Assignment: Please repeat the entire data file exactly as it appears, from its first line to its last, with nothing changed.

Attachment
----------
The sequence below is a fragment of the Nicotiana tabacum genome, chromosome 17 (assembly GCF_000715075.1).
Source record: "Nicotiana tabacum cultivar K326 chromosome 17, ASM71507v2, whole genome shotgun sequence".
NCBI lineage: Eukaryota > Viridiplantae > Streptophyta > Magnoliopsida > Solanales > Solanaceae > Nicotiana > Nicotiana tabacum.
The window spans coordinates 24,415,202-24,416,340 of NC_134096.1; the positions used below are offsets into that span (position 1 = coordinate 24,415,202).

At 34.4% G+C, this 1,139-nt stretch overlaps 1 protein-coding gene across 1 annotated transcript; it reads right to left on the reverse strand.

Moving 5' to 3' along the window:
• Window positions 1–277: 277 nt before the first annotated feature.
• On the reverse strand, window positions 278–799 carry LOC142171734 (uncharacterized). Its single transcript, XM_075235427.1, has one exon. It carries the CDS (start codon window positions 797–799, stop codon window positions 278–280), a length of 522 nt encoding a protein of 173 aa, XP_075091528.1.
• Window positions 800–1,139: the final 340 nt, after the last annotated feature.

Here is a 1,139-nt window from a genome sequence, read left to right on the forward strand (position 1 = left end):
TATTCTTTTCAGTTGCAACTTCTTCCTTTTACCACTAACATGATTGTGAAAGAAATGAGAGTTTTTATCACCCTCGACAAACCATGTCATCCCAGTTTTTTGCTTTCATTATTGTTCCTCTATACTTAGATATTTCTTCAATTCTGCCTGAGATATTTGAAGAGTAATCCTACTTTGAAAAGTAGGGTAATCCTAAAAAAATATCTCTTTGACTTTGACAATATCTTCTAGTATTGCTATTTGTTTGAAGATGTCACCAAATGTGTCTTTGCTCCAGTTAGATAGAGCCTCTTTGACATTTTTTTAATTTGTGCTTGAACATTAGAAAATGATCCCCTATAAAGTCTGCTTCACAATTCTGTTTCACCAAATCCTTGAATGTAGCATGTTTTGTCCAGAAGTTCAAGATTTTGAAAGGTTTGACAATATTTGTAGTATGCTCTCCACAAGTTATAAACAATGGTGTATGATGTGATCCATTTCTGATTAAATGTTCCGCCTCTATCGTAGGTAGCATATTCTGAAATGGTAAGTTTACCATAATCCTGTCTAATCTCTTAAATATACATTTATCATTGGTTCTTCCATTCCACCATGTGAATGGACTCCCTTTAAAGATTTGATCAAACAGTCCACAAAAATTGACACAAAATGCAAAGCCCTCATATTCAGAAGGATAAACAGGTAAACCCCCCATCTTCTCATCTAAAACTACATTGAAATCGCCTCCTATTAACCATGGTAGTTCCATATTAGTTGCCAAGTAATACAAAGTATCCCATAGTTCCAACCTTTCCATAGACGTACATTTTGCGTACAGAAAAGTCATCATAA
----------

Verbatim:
The sequence below is a fragment of the Nicotiana tabacum genome, chromosome 17 (assembly GCF_000715075.1).
Source record: "Nicotiana tabacum cultivar K326 chromosome 17, ASM71507v2, whole genome shotgun sequence".
NCBI lineage: Eukaryota > Viridiplantae > Streptophyta > Magnoliopsida > Solanales > Solanaceae > Nicotiana > Nicotiana tabacum.
The window spans coordinates 24,415,202-24,416,340 of NC_134096.1; the positions used below are offsets into that span (position 1 = coordinate 24,415,202).

At 34.4% G+C, this 1,139-nt stretch overlaps 1 protein-coding gene across 1 annotated transcript; it reads right to left on the reverse strand.

Moving 5' to 3' along the window:
• Window positions 1–277: 277 nt before the first annotated feature.
• On the reverse strand, window positions 278–799 carry LOC142171734 (uncharacterized). Its single transcript, XM_075235427.1, has one exon. It carries the CDS (start codon window positions 797–799, stop codon window positions 278–280), a length of 522 nt encoding a protein of 173 aa, XP_075091528.1.
• Window positions 800–1,139: the final 340 nt, after the last annotated feature.

Here is a 1,139-nt window from a genome sequence, read left to right on the forward strand (position 1 = left end):
TATTCTTTTCAGTTGCAACTTCTTCCTTTTACCACTAACATGATTGTGAAAGAAATGAGAGTTTTTATCACCCTCGACAAACCATGTCATCCCAGTTTTTTGCTTTCATTATTGTTCCTCTATACTTAGATATTTCTTCAATTCTGCCTGAGATATTTGAAGAGTAATCCTACTTTGAAAAGTAGGGTAATCCTAAAAAAATATCTCTTTGACTTTGACAATATCTTCTAGTATTGCTATTTGTTTGAAGATGTCACCAAATGTGTCTTTGCTCCAGTTAGATAGAGCCTCTTTGACATTTTTTTAATTTGTGCTTGAACATTAGAAAATGATCCCCTATAAAGTCTGCTTCACAATTCTGTTTCACCAAATCCTTGAATGTAGCATGTTTTGTCCAGAAGTTCAAGATTTTGAAAGGTTTGACAATATTTGTAGTATGCTCTCCACAAGTTATAAACAATGGTGTATGATGTGATCCATTTCTGATTAAATGTTCCGCCTCTATCGTAGGTAGCATATTCTGAAATGGTAAGTTTACCATAATCCTGTCTAATCTCTTAAATATACATTTATCATTGGTTCTTCCATTCCACCATGTGAATGGACTCCCTTTAAAGATTTGATCAAACAGTCCACAAAAATTGACACAAAATGCAAAGCCCTCATATTCAGAAGGATAAACAGGTAAACCCCCCATCTTCTCATCTAAAACTACATTGAAATCGCCTCCTATTAACCATGGTAGTTCCATATTAGTTGCCAAGTAATACAAAGTATCCCATAGTTCCAACCTTTCCATAGACGTACATTTTGCGTACAGAAAAGTCATCATAA